The Rhode Island Historical Cemeteries Transcription Project
People complain all the time about the condition of the RI historical cemeteries.... These small family cemeteries are private burial grounds that belong to and are the responsibility of the descendants. Most of them were reserved out of the deed when the farm was sold with words like "I reserve my family burial ground 4 rods by 4 rods with rights of pass and repass forever." The towns and the state have no responsibility to maintain them and as a matter of fact could be sued if they attempt to repair the gravestones and damage them (a very likely probability).
There are 3100 historical cemeteries in RI and about 400 are well cared for and in good condition. That is about 10 per town. The rest are for the most part abandoned, overgrown, and generally decaying. Herein lies the problem of the family cemetery and reserving it out of the deed. Most of the descendant who have never seen the family farm do not know they own a cemetery and are responsible for its care.... In many cases they are removed to larger cemeteries, but in some cases they can be worked into the landscaping of residential and commercial development.
RI is unique among the original colonies in that it had separation of church and state. This tolerance of religion allowed many churches to be built throughout each town, but each one was small and most did not have a cemetery. There are no town greens with a large white church and a cemetery (Little Compton started out as a Massachusetts town) in RI. Each family buried their dead on the family farm until about 1850 when large town and private cemeteries became popular. A typical RI town has 150 cemeteries; a typical Mass. town has 18 as does a typical Conn. town.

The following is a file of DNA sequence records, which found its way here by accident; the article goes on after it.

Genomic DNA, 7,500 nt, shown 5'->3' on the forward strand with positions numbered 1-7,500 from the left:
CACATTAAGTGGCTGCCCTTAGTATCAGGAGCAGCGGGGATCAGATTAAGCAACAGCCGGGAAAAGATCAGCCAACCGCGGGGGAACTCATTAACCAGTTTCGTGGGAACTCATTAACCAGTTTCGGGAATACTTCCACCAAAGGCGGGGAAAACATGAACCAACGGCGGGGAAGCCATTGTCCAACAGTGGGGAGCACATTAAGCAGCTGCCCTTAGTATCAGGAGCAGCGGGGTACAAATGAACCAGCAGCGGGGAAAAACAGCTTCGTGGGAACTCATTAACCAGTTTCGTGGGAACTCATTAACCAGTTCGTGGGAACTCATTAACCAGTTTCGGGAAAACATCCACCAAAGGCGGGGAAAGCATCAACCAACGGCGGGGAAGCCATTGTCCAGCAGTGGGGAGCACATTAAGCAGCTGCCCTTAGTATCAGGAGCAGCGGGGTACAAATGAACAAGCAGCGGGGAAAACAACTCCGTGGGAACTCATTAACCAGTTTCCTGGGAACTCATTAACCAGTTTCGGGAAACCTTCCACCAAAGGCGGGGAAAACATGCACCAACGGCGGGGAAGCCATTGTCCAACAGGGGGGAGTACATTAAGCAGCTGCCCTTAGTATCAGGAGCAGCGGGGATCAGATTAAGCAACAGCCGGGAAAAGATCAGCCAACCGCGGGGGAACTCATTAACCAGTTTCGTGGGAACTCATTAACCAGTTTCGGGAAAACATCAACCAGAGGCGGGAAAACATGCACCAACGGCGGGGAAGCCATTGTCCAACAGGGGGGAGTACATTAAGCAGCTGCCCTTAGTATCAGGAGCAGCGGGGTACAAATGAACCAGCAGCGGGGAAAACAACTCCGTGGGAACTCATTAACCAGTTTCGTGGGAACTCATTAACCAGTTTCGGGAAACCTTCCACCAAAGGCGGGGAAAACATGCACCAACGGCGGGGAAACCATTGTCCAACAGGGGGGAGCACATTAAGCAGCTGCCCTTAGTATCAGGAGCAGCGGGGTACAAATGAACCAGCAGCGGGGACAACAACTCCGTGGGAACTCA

Please remember that the Cemetery Transcription Project is a work in progress. Some towns are completely done, while others are only half done. Probably 95% of all 17th, 18th and 19th century gravestones have been recorded. Probably less than half of the 20th century gravestones have been recorded.
NOTE: The cemeteries and the listings are primarily 1647-1900. There are some entries for the 20th century, but the goal of the project is older cemeteries that are no longer accepting burials. If a name is not listed it may not have been on the records obtained, and a volunteer has not yet walked the cemetery to verify and add records.
To the Rhode Island Cemeteries Database Home Page
History and Description of the Project
Find a Grave - Rhode Island (includes pictures of some stones)
Return to Rhode Island USGenWeb Home Page